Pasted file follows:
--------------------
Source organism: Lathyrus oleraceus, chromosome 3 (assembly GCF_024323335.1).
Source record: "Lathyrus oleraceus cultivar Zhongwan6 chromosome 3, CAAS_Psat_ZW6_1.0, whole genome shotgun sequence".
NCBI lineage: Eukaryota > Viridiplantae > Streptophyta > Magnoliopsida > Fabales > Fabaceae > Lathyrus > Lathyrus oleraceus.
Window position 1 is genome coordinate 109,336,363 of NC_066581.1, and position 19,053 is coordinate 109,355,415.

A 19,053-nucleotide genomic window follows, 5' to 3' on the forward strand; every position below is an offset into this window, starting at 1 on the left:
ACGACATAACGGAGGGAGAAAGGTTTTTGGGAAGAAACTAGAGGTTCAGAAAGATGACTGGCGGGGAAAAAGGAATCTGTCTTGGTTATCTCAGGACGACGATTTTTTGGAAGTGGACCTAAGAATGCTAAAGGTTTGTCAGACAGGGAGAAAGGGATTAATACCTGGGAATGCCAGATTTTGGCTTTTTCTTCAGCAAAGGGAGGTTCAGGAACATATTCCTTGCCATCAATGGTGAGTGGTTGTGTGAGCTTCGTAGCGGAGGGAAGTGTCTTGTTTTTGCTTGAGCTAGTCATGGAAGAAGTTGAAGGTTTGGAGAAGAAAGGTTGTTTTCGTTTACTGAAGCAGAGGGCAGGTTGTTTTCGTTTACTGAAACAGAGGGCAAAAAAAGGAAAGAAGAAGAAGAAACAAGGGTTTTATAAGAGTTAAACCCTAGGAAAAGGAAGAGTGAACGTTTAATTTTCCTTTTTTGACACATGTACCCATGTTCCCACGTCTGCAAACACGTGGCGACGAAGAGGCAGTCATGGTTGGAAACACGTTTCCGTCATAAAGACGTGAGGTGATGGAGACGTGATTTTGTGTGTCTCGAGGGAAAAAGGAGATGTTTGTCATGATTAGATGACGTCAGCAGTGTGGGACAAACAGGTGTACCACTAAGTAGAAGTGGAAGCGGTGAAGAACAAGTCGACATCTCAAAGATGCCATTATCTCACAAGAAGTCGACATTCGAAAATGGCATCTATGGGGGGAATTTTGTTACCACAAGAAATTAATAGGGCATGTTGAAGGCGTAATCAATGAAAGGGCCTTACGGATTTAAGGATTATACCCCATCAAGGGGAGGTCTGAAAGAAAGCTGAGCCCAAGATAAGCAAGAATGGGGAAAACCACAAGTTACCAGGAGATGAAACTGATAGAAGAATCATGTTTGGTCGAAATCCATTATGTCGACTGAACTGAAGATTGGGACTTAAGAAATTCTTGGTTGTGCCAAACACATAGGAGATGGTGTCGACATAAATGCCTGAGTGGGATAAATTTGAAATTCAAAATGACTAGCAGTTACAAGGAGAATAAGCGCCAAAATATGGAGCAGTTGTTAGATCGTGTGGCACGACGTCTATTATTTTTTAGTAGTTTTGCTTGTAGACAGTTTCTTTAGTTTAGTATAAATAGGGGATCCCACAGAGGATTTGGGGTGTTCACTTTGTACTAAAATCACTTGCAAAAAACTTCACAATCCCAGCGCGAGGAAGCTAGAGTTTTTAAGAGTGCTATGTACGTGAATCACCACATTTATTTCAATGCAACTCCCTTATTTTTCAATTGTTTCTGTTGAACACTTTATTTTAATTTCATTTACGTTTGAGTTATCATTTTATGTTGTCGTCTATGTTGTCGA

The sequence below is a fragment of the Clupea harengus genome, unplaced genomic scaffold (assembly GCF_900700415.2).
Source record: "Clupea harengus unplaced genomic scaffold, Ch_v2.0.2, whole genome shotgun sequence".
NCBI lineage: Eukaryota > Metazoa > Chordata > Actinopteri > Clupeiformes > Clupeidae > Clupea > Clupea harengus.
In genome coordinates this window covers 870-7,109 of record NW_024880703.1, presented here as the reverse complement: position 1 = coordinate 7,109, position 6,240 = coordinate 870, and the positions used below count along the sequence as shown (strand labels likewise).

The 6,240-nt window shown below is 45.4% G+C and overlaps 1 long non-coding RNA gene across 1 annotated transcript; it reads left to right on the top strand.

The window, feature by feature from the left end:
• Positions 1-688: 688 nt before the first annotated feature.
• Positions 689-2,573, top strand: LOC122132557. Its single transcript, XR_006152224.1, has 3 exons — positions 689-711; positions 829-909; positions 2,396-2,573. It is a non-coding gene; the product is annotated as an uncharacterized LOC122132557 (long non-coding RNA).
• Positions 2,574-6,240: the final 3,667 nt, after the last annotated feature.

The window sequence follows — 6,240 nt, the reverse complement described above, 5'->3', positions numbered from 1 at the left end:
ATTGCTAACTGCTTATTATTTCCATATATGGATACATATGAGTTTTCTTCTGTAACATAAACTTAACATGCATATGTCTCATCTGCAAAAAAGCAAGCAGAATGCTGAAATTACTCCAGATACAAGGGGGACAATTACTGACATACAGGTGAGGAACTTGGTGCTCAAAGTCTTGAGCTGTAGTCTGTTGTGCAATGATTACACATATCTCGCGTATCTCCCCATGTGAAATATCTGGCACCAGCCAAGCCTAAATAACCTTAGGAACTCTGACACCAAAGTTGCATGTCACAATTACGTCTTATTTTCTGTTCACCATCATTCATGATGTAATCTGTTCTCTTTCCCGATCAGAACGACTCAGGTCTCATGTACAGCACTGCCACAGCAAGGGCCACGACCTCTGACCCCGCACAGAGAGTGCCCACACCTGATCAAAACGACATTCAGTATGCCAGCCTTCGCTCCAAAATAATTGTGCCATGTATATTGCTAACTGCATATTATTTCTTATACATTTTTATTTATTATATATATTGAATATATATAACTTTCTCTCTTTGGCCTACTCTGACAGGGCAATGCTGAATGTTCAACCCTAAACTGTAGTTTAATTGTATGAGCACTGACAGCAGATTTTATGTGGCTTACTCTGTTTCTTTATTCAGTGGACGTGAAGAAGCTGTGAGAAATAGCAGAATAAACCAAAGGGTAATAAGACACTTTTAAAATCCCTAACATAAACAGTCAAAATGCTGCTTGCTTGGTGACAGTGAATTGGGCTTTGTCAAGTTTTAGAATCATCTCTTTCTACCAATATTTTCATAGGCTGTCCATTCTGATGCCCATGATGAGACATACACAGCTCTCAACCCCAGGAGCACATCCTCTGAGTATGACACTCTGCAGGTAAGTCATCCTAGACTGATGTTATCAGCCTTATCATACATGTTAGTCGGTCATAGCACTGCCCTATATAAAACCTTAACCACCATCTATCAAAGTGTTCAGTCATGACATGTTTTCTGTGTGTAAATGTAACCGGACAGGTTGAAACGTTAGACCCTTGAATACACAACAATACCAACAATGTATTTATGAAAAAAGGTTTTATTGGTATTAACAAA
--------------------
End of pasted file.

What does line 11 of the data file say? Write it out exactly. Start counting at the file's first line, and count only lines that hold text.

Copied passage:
The 6,240-nt window shown below is 45.4% G+C and overlaps 1 long non-coding RNA gene across 1 annotated transcript; it reads left to right on the top strand.